Floodplain forests of Croatia between the rivers Sava
and Drava. These forests cover 290,000 hectares of
which 205,000 hectares are pedunculate oak, 27,000
hectares of narrow leaved ash, 17,000 hectares of
black alder as well as white willow, poplars and
other mixed softwoods and hardwoods. The total
growing stock is 72,900,000m³, the annual increment
2,076,000m³ and the annual cut 1,280,000m³ or 61% of
The forests fall in to four main stand types:
Oak and hornbeam
Oak and narrow-leaved ash
Oak and alder
Excursion 6: Climax Oak and Hornbeam forest
The first stand we visited was an area of
magnificent 175 year old oak and hornbeam with
450m³/ha of oak and 178m³/ha of hornbeam. This
was climax forest on an area which did not flood and
where the water table was typically between -1m and
-7m below ground level with the oak having an
annual increment of 6.37m³/ha and the hornbeam
Again this woodland was being regenerated
naturally by a shelterwood system though, where
previously the method would have been to clear all
the undergrowth and wait either 5 or 15 years and
then fell all the oak, now the crop was removed in 3
cuts over a 6-8 year period, as they were finding
that the young oaks could only live under the
canopy for a maximum of four years due to
problems with mildew, mice and wild boar.
Excursion 7: Floodplain Oak and Ash, Oak and Alder
Although at the same altitude, 93m, the ground
conditions at this site were very different from the
previous one and the area was characterised by small
scale, but distinct changes in vegetation type caused
by very small differences in height relative to the
water table. At the first stop the soil was heavy clay
and the area flooded twice a year. It had been an oak
elm mixture, but the elm had been lost and was now
being replaced by ash. Although slightly younger
than at the previous site, the oak was of a
significantly smaller diameter being slower
grown. This made it at least 20% more valuable
at €360/m³ as opposed to €260/m³ for the wider
ring width oak.
Possibly because of the soil conditions the oak here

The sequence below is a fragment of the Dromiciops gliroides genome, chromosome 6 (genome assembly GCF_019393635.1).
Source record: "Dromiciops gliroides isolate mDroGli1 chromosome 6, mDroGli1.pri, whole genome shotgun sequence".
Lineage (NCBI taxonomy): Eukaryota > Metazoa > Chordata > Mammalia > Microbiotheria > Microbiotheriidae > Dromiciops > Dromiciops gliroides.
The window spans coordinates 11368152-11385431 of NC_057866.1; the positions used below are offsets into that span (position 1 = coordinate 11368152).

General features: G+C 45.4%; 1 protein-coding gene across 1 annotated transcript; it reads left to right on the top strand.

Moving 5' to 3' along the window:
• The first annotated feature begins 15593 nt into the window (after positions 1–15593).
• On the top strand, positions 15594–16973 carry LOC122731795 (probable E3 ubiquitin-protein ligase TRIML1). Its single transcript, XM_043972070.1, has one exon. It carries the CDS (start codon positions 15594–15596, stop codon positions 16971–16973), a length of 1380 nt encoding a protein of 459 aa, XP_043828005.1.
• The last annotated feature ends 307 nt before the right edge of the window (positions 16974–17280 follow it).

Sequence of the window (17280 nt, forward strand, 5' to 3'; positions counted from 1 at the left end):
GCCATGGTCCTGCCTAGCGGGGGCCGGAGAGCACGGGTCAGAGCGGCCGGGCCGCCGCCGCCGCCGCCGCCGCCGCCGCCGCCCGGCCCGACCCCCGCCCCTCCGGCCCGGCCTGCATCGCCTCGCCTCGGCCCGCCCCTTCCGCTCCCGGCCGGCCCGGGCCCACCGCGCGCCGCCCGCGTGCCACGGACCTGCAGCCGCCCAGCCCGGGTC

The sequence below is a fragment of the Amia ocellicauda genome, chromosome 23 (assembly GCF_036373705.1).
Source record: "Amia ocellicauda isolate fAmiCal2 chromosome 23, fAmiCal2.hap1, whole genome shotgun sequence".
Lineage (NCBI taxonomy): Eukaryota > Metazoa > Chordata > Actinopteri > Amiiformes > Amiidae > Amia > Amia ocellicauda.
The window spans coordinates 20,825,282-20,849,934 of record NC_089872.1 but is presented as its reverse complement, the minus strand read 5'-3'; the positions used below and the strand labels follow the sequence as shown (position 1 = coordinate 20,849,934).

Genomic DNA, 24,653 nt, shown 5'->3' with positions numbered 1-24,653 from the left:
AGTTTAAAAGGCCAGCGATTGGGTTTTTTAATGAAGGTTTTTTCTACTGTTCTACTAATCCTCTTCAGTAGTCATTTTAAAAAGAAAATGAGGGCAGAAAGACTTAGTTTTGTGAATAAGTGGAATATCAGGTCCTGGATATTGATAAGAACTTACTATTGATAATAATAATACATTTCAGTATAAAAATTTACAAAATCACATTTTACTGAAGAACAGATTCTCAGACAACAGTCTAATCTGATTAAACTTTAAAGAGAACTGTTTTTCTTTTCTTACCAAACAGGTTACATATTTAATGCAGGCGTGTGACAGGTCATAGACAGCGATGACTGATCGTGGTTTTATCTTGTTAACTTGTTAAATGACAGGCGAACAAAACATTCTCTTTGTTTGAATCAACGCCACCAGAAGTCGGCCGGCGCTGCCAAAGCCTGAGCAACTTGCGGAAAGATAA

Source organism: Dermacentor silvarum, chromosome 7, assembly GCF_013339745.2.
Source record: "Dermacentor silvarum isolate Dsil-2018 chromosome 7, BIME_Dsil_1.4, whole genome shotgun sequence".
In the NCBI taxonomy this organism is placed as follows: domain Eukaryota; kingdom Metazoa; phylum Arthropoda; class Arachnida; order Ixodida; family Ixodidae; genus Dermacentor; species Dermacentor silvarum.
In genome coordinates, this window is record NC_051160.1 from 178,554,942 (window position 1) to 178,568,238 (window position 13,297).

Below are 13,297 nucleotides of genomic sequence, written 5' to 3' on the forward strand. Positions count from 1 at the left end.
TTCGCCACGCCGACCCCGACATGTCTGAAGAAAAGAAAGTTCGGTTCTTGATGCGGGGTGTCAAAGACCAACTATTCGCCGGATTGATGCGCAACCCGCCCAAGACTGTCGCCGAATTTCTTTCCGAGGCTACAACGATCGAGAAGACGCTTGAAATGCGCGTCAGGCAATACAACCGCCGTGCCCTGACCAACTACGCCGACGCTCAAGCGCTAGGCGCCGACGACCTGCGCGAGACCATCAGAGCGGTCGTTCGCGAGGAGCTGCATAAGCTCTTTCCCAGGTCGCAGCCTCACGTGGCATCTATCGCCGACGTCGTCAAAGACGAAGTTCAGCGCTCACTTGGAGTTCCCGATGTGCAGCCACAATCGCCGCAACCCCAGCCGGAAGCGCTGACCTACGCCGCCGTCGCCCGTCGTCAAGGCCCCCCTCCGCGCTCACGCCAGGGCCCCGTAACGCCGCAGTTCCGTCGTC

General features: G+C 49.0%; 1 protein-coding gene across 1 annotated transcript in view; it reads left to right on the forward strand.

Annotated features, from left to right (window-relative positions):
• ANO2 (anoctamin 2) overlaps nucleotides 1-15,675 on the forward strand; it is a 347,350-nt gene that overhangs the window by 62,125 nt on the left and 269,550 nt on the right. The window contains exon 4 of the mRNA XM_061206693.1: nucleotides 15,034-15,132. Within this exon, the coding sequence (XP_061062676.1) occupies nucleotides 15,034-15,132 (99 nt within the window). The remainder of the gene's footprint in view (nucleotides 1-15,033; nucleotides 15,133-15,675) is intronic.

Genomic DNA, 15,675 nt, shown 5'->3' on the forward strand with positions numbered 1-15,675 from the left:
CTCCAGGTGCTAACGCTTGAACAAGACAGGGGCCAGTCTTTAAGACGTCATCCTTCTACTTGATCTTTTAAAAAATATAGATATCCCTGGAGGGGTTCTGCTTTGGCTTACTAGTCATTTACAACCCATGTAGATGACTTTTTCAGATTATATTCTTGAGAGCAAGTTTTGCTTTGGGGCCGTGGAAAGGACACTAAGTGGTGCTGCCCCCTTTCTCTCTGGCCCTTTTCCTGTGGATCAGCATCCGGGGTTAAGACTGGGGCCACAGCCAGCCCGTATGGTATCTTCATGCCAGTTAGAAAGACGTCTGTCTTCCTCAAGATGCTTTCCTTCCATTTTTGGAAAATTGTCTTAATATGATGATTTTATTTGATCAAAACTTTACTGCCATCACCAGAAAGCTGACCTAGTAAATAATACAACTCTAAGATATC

does not fruit, so regeneration was by seeding of oak
at a rate of 800kg – 1 ton of acorns per hectare.
Within feet of this site, the land was constantly
flooded and the crop changed to alder swamp.
We then walked on to a recently regenerated area.
This 9 hectare site had received a sanitation felling in
1998 which had opened up the canopy sufficiently to
allow seeding and regeneration. In 2001 40% of the
overstorey, 500m³/ha, had been removed and in 2004
the remaining trees had also been felled. Although
the crop was now well established there had been
significant tending costs: 31 man days for fencing, 137
man days for weeding and unspecified costs for two
Whilst there was no doubt that the shelterwood
systems used by the Croatians were working and
producing good quality timber, there was much
discussion within the group as to why a more
intimate selection system which had the
potential to save on costs and prevent the felling
of trees before their optimum size and value,
had not been adopted. Again this appeared to be
a combination of tradition and a lack of will to
experiment and change perhaps as a legacy of
the communist era.
In the afternoon of the last day we left the forest
behind for a surprise visit to the Lonjsko polje nature
park. This fascinating village of sawn oak houses and
adjacent wetland was a step back in time and it was
heartening to see that the Croatians had recognised
its importance and were taking steps to safeguard it.
The reserve is an important breeding ground for
storks, spoonbills and other wetland birds and is
notable for the semi-feral wild pigs historically kept
by the villagers and currently being re-introduced.
More information is available at the reserve website
Whether or not you agree with the management
systems adopted by the Croatians, there is no doubt
that they value their forests and manage them to a
Their forests and foresters are held in high
regard and contrary to some opinion, they are
not cutting more than their increment for quick
Western currency. Indeed, if they have a problem
it is that they are not cutting enough timber to
sustain the regeneration of their forests.
The more one travels in Europe the more one
realises we have a great deal to learn from European
foresters with their long history of forest management
and how the love of trees and forests can bring
people together to share their knowledge.
Mike Seville and Rik Pakenham